The portrait features Bill Clinton leaning against a mantlepiece with a weird shadow visible nearby. The painting was proudly hung up in the National Portrait Gallery which led to many people asking what exactly was that shadow depicting. After a couple of years, Nelson Shanks revealed that the shadow depicted Monica Lewinsky. Monica Lewinsky was the president’s former mistress. It was Shank’s way of reminding people of Bill Clinton’s scandalous past.
Shanks said that it was hard for him to paint the president because he was a liar and a cheat. He wanted the portrait to depict that side of him.
3. Venus, Cupid, Folly and Time by Agnolo Bronzino — A Depiction of Chronic Bacterial Disease
Agnolo Bronzino painted the Venus, Cupid, Folly and Time in 1545. Many people believe that it is jealousy and lust that this painting depicts but taking a closer look at it says otherwise. The painting seems to be a warning about syphilis and sexually transmitted diseases.
Art theorists at the London National Gallery suggest that the rather ill-looking man at the bottom left side of the painting is not there to depict jealousy. Neither is he depicting the heartbreak and agony you feel after being deceived. In fact, he is suffering from a chronic bacterial disease. His fingers are clearly swollen and red. One of his fingernails is missing. His hair has clear signs of syphilitic alopecia. All of these symptoms hint towards syphilis. Also, his almost empty gums could be pointing towards mercury poisoning.
During the Renaissance period, the closest thing people had to treatment for sexually transmitted diseases was mercury. So, the missing teeth of the man could be because of the mercury treatment.
4. The Ambassadors by Hans Holbein The Younger — An Eerie Skull Illusion
This particular painting was composed in 1533 by Hans Holbein The Younger. At first glance, the painting seems quite boring, just two very well-dressed gentlemen looking at you.
They’re wearing their dress attire and just standing there. However, if you look closely at the bottom middle of the painting, you can see a skull in anamorphic perspective. It seems odd when you look at it from the front. When you tilt the painting, the skull transforms its shape and looks like a proper skull.
It is said that The Ambassadors was hung up on a stairwell so that as people stepped up or down the stairs, they could see the skull. The skull serves as a reminder of mortality and portrays that death is looming over your head all the time, it is inevitable.
5. The Creation of Adam by Michelangelo Buonarroti — Brain Anatomy Within Art
Michelangelo is perhaps one of the most well-known artists of the Renaissance period. A lot of his work is still applauded to this day! He is known as a brilliant artist but what a lot of people don’t know is that Michelangelo had a curious mind and was very much into human anatomy.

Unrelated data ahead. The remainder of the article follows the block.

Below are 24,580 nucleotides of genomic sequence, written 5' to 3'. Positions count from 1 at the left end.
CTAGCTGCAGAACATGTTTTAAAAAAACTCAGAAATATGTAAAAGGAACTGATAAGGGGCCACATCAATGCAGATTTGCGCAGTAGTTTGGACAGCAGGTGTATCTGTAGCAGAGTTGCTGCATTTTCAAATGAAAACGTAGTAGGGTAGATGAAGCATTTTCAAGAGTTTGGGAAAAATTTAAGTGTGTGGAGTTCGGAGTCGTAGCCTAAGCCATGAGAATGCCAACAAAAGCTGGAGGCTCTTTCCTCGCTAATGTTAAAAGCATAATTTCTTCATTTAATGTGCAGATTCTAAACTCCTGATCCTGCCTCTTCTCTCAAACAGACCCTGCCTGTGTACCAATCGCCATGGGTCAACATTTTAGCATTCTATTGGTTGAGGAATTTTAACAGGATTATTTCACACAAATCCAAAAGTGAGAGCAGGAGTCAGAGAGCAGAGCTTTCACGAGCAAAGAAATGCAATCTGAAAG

At the age of 17, he started dissecting corpses that he got from a church graveyard. He did this because he wanted to draw anatomical sketches. So, he was aware of human anatomy.
In 2010, two American neuroscientists found an image of the brain cleverly disguised in Michelangelo’s workThe Creation of Adam. It is not only the outer structure but the inner as well that is cleverly disguised in the representation of God’s neck and chin. Many art theorists believe that Michelangelo incorporated anatomical sketches in his paintings in an effort to attack the church’s contempt for science.
6. The Arnolfini Portrait by Jan Van Eyck — The Painter Himself Hidden In The Art
The following portrait was composed by the artist Jan Van Eyck in 1434. It is believed to depict the Italian merchant, Giovanni do Nicolao Arnolfini, and his wife in their home in Bruges.
Now, you might be wondering what is so unusual about this specific oil painting. If you were to take a closer look between the couple and pay attention to the mirror placed on the wall, you’d notice that there is something written above it.
The Latin inscription reads “Jan Van Eyck was here 1434.” Also, in the mirror, you can notice two figures who seem to be spectators of this scene. One of the figures is Jon Van Eyck himself, waving his arm. Many believe that is why the merchant has his hand raised.
The painter wanted to show that he was being greeted by his subject, Giovanni do Nicolao Arnolfini. Jon Van Eyck was known for entering secret and witty messages into his paintings and compositions.
How many of these hidden meanings were you able to spot when you first looked at these paintings?
I spy van Gogh’s depression, Bronzino’s syphilis, and way too many goiters
Medicine is an art. It’s why I have always believed the most talented physicians are also the keenest artists. And while diseases may cause death, the soul of art lives on. Or, as the father of medicine, Hippocrates, said, “Life is short, the art long.”
The following portraits have endured through the ages. Let’s play history detective and understand the people behind the disease.
Dr. Gachet’s mellow yellow
After van Gogh left the asylum at St-Rémy, he painted three paintings of his friend and physician, Dr. Gachet. Between Dr. Gachet’s dejected eyes, cadaverous skin, and the wilted plant in his hand, Dr. Gachet is clearly bummed out.